Last week I talked about the Biggest Mistake a Husband Can Make. I started out by saying that the only problem couples ever have is defensiveness, and that’s as true for us women as it is for men.
We feel anxious, and we try to protect ourselves from anxiety. Sometimes we deny there is a problem – at least outwardly. Denial is the classic defense.
But our propensity for self-protection kicks in.
Whether we can admit to feeling afraid or not. Worry, anxiety, nervousness. Call it whatever you like. Each is an expression of fear as one level or another. And fear automatically triggers our defenses. Fight, flight, or freeze are our default survival strategies. But they often fail to elicit the response we need from our mates.
Most women use their words to express their anxiety, which sounds like a good thing, right? Aren’t we supposed to talk things through? Isn’t that the healthier way to deal with worries? Talk about it and find a solution together.
But men have a different take on anxiety.
In fact, for the vast majority of men, most emotions are a signal that you need to take action. For a woman, talking is the action. For men, it’s usually not. A man will tend to talk less under stress, turn inward, and try to figure out a solution. If his wife continues talking, he experiences it as a distraction to his problem-solving endeavors. So he learns to tune her out.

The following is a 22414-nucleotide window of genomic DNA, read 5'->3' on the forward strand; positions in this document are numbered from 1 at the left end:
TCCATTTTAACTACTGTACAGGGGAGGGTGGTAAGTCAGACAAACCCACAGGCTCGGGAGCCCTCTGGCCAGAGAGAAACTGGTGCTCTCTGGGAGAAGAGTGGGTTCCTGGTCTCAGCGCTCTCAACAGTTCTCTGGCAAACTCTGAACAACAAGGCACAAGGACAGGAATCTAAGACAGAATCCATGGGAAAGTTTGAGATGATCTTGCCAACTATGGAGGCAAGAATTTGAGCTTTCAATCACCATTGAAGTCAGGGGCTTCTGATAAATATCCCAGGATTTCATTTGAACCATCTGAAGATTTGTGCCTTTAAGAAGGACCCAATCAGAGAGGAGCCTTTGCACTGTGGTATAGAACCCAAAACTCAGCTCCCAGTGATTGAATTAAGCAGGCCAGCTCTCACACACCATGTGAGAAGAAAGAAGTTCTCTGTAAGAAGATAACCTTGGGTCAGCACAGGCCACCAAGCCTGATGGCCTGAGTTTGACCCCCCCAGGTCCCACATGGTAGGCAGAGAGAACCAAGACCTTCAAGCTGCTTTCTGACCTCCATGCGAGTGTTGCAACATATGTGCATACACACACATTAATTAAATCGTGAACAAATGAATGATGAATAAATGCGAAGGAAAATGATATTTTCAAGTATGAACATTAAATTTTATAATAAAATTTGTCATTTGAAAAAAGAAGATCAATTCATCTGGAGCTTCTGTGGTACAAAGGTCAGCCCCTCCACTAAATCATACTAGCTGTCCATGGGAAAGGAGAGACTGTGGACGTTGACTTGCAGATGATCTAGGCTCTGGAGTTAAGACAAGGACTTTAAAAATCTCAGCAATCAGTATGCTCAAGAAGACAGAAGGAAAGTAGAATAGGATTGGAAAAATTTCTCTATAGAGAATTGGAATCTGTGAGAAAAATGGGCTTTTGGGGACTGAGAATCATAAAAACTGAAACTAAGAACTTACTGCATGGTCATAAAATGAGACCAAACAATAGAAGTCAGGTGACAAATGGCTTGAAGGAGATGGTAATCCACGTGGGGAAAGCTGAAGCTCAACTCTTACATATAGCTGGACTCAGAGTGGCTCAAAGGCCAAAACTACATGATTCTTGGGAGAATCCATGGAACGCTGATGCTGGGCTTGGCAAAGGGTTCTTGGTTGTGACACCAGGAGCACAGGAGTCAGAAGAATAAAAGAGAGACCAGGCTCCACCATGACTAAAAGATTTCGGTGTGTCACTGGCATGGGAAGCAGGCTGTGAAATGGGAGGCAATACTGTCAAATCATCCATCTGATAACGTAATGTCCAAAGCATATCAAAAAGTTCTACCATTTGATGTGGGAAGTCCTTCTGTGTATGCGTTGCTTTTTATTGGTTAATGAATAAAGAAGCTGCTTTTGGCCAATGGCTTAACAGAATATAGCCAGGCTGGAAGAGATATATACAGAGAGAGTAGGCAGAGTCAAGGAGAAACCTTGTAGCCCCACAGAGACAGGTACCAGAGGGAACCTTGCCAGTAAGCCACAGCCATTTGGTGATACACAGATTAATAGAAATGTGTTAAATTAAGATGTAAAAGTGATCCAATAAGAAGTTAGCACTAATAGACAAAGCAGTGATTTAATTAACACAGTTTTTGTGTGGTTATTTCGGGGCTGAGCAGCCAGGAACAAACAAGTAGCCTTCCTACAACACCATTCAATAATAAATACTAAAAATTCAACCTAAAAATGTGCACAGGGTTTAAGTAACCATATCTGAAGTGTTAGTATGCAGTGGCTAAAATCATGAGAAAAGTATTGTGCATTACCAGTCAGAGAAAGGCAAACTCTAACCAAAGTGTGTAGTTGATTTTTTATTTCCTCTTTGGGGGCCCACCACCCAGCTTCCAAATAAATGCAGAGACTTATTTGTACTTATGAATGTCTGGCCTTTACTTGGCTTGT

As he tunes her out, she becomes more anxious.
So round and round they go in a never-ending cycle that escalates their emotions and keeps them locked in position. But you don’t have to stay there, making the biggest mistake a wife can make – trying to take the lead.
The quieter your husband gets, the greater the temptation to take the lead.
Because it seems like he isn’t doing anything. Maybe he’s not doing anything. Maybe he’s just trying to slow down his own fight-flight-or-freeze response so he can think more clearly. So he can get to a solution.